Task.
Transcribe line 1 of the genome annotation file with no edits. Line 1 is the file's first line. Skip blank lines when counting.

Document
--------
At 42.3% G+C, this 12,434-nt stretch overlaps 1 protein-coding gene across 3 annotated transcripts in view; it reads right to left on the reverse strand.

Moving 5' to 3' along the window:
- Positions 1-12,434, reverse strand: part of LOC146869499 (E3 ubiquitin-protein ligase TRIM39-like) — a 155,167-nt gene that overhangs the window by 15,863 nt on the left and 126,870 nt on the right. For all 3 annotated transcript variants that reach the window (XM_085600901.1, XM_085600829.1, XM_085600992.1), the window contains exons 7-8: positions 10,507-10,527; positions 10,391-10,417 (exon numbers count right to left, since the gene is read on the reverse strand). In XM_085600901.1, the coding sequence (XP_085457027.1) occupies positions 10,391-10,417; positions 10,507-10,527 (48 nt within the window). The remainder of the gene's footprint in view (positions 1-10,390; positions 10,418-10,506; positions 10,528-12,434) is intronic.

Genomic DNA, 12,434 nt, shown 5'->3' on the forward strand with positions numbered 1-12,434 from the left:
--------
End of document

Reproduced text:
At 42.3% G+C, this 12,434-nt stretch overlaps 1 protein-coding gene across 3 annotated transcripts in view; it reads right to left on the reverse strand.